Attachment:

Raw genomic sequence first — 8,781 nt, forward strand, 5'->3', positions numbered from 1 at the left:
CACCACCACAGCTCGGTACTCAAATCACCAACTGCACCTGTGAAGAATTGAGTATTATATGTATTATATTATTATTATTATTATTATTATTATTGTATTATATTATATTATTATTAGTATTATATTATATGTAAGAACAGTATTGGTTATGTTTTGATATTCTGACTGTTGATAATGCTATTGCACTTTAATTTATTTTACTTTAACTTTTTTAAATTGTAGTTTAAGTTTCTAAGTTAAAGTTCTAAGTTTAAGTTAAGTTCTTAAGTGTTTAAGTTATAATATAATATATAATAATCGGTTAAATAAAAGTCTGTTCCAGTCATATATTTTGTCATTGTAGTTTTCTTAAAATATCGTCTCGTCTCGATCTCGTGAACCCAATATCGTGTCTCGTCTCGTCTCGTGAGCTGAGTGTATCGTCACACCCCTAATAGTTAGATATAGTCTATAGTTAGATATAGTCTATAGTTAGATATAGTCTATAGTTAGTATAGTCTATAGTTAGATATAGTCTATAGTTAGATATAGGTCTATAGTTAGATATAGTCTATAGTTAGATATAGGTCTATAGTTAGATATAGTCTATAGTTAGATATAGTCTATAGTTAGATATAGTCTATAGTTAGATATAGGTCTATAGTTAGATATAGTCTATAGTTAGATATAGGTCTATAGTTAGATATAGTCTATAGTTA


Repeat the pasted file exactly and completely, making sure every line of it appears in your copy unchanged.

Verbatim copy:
Raw genomic sequence first — 8,781 nt, forward strand, 5'->3', positions numbered from 1 at the left:
CACCACCACAGCTCGGTACTCAAATCACCAACTGCACCTGTGAAGAATTGAGTATTATATGTATTATATTATTATTATTATTATTATTATTATTGTATTATATTATATTATTATTAGTATTATATTATATGTAAGAACAGTATTGGTTATGTTTTGATATTCTGACTGTTGATAATGCTATTGCACTTTAATTTATTTTACTTTAACTTTTTTAAATTGTAGTTTAAGTTTCTAAGTTAAAGTTCTAAGTTTAAGTTAAGTTCTTAAGTGTTTAAGTTATAATATAATATATAATAATCGGTTAAATAAAAGTCTGTTCCAGTCATATATTTTGTCATTGTAGTTTTCTTAAAATATCGTCTCGTCTCGATCTCGTGAACCCAATATCGTGTCTCGTCTCGTCTCGTGAGCTGAGTGTATCGTCACACCCCTAATAGTTAGATATAGTCTATAGTTAGATATAGTCTATAGTTAGATATAGTCTATAGTTAGTATAGTCTATAGTTAGATATAGTCTATAGTTAGATATAGGTCTATAGTTAGATATAGTCTATAGTTAGATATAGGTCTATAGTTAGATATAGTCTATAGTTAGATATAGTCTATAGTTAGATATAGTCTATAGTTAGATATAGGTCTATAGTTAGATATAGTCTATAGTTAGATATAGGTCTATAGTTAGATATAGTCTATAGTTA